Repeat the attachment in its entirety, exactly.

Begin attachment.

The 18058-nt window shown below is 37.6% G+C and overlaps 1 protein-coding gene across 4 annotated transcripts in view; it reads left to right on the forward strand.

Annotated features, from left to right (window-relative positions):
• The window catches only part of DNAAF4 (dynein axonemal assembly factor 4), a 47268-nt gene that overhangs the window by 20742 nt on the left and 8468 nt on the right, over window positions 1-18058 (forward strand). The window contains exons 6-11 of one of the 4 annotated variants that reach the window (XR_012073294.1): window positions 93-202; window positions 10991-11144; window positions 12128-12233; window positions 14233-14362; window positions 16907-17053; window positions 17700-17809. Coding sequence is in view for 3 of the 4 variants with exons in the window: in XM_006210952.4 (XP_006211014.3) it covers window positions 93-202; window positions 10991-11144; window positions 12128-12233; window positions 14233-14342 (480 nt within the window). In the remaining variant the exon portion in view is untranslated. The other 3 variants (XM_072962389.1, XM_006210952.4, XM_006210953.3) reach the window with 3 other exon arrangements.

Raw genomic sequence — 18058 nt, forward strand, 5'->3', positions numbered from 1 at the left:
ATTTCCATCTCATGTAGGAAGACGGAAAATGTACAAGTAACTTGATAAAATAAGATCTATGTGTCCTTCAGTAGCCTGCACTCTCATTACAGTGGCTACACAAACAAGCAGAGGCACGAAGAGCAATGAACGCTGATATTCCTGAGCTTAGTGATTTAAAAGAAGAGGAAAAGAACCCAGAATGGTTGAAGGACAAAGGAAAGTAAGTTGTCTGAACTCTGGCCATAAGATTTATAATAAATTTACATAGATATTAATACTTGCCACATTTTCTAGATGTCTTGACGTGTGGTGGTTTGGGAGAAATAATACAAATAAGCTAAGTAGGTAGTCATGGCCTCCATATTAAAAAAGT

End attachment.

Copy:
The 18058-nt window shown below is 37.6% G+C and overlaps 1 protein-coding gene across 4 annotated transcripts in view; it reads left to right on the forward strand.

Annotated features, from left to right (window-relative positions):
• The window catches only part of DNAAF4 (dynein axonemal assembly factor 4), a 47268-nt gene that overhangs the window by 20742 nt on the left and 8468 nt on the right, over window positions 1-18058 (forward strand). The window contains exons 6-11 of one of the 4 annotated variants that reach the window (XR_012073294.1): window positions 93-202; window positions 10991-11144; window positions 12128-12233; window positions 14233-14362; window positions 16907-17053; window positions 17700-17809. Coding sequence is in view for 3 of the 4 variants with exons in the window: in XM_006210952.4 (XP_006211014.3) it covers window positions 93-202; window positions 10991-11144; window positions 12128-12233; window positions 14233-14342 (480 nt within the window). In the remaining variant the exon portion in view is untranslated. The other 3 variants (XM_072962389.1, XM_006210952.4, XM_006210953.3) reach the window with 3 other exon arrangements.

Raw genomic sequence — 18058 nt, forward strand, 5'->3', positions numbered from 1 at the left:
ATTTCCATCTCATGTAGGAAGACGGAAAATGTACAAGTAACTTGATAAAATAAGATCTATGTGTCCTTCAGTAGCCTGCACTCTCATTACAGTGGCTACACAAACAAGCAGAGGCACGAAGAGCAATGAACGCTGATATTCCTGAGCTTAGTGATTTAAAAGAAGAGGAAAAGAACCCAGAATGGTTGAAGGACAAAGGAAAGTAAGTTGTCTGAACTCTGGCCATAAGATTTATAATAAATTTACATAGATATTAATACTTGCCACATTTTCTAGATGTCTTGACGTGTGGTGGTTTGGGAGAAATAATACAAATAAGCTAAGTAGGTAGTCATGGCCTCCATATTAAAAAAGT